Meet Gwern Khoo and Ben Tham, founders of A Noodle Story and the hawkerpreneurs cooking up a storm to preserve Singapore’s prized food culture for future generations to come.
Established in 2013, A Noodle Story is a small stall packing a big punch as it dishes out Singapore-style noodles in the city’s Central Business District’s Amoy Street Food Centre. Think springy noodles, melt-in-your-mouth pork slices and Hong Kong-style dumplings alongside a crispy, potato-wrapped prawn and hot spring egg. With a dedicated daily crowd of customers that snakes down the street at lunch and dinner, a new franchise outlet in Hong Kong and numerous accolades including a Michelin Bib Gourmand Guide, this street food outlet is shaking up Singapore’s traditional hawker culture, proving that, perhaps, there is a way forward for the ways of old.
The success of A Noodle Story comes against the backdrop of a cut-throat F&B industry that has seen many of Singapore’s hawkers winding down their businesses and threatened the very existence of the island’s internationally-renowned, heritage-driven street food culture. For an ageing generation of food sellers, both the physical toll of their trade and a lack of successors has left them with no choice but to call it a day. Millennials aren’t keen to take up the mantle, citing long shifts that range between 12 to 14 hours, less than cosy work environments and low wages as barriers to entry. For Gwern and Ben, however, these challenges weren’t enough to put them off. Instead, they set about updating the hawker model, perhaps showing how to save it in the process.
The duo met in 2006 through a culinary arts programme at the Singapore Hotel and Tourism Education Centre. Their backgrounds couldn’t be more different — Gwern came from the military, while Ben was in construction. Like most Singaporeans, they shared a common love for hawker food, and went on to transition their careers and hold stints at Michelin-starred Waku Ghin and LeVel33 respectively. Fast forward to 2013, and the uptrend of Japanese ramen on home soil inspired Gwern to come up with a concept that combined culinary elements from Singapore, Hong Kong and Japan. Bringing Ben onboard as a partner, the two chefs started their new journey. Cash-strapped and keen to avoid the high start-up costs and failure rate that seemed to plague new restaurants, they chose instead to take inspiration from the hawker scene with a small, more cost-effective setup that offered food appealing to a younger, travel-savvy crowd.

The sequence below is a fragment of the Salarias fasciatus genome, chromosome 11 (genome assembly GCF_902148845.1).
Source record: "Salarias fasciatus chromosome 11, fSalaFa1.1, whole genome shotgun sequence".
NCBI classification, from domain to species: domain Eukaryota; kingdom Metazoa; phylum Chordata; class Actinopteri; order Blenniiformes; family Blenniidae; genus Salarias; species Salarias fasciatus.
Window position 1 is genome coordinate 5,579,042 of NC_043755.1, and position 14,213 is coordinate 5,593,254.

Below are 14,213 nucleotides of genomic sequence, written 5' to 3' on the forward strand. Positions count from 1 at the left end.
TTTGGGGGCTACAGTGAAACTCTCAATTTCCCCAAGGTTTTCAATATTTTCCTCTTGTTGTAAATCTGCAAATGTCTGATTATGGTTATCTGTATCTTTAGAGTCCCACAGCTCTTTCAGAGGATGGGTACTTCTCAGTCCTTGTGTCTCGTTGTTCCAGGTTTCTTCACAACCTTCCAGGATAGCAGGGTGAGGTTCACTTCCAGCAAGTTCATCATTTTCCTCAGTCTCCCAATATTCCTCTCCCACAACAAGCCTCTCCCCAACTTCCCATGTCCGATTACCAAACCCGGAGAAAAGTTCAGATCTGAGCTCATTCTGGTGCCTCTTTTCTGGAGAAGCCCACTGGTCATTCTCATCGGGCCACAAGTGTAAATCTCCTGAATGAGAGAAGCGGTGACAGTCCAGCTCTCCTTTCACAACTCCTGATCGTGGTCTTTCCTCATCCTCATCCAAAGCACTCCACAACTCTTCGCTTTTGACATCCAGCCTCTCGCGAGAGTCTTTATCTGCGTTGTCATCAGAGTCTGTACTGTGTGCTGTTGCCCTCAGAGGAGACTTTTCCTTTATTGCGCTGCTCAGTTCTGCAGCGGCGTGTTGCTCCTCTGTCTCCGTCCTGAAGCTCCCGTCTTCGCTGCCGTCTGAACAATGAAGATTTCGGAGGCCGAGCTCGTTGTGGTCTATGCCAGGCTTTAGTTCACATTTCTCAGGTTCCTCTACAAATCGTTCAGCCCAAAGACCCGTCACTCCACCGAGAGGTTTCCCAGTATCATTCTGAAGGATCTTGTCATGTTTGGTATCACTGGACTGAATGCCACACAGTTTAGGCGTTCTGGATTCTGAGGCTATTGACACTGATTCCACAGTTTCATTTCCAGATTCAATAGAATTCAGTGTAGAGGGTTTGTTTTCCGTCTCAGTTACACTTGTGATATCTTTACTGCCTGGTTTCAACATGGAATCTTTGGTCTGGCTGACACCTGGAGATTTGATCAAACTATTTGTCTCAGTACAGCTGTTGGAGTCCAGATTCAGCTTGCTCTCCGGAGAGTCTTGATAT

“We’re keeping the flame alive by creating something delicious yet value for money, and showing other hawkers that it is possible to make it in this industry,” explains Gwern. By value for money, he doesn’t mean cheap — A Noodle Story’s offerings start at SGD 8, double the price of typical hawker fare. “For the first two to three years, we sold food at much cheaper prices, but after factoring in the purchase of ingredients, stall rental, equipment cost and utility bills, we weren’t left with much to survive on, even after Ben and I lowered our own salaries,” he states. Now, having hiked their prices for the second time six months ago, the duo have set a new standard for the street food system, generating enough income to allow for fair wages to be paid and medical and retirement benefits along with annual leave provided for in a level of welfare uncommon to those familiar with the hawker industry. “It all boils down to the relationship between the effort you put in and what you take home,” Gwern stresses. “If the returns are good and running a hawker stall becomes viable in the long run, there will be no shortage of young talents coming in to replace the older generation.”
A Noodle Story’s various price hikes attracted both support and criticism. Realising that the general public needed to see the bigger picture, Gwern took to Facebook, writing a post that was upfront about the costs involved in running A Noodle Story and detailed the consequences of food prices and wages being artificially depressed. “Our hawker fare is cheap when compared to other developed countries, but what if this comes at the cost of food businesses failing?” Thankfully for the entrepreneurs, most customers have approved of this paradigm shift. “They see the value in what we do and are willing to pay good money for honest food and an unforgettable experience,” he adds. “At the same time, we make sure that we don’t let our customers down, so we continuously train our staff, have high food standards and never skimp on ingredients.”
Now that they’ve laid down the path for other budding hawkers to follow, Gwern and Ben are focused on finding the right people to help them expand the business both within and outside Singapore. “We want our staff to stay and grow with us as we create more concepts that add a touch of innovation and creativity to traditional Singaporean food,” he says. “Like technology, food will continue to evolve and we want to be at the forefront of this, eventually leaving our mark in major cities all around the world.” A winning recipe, indeed.
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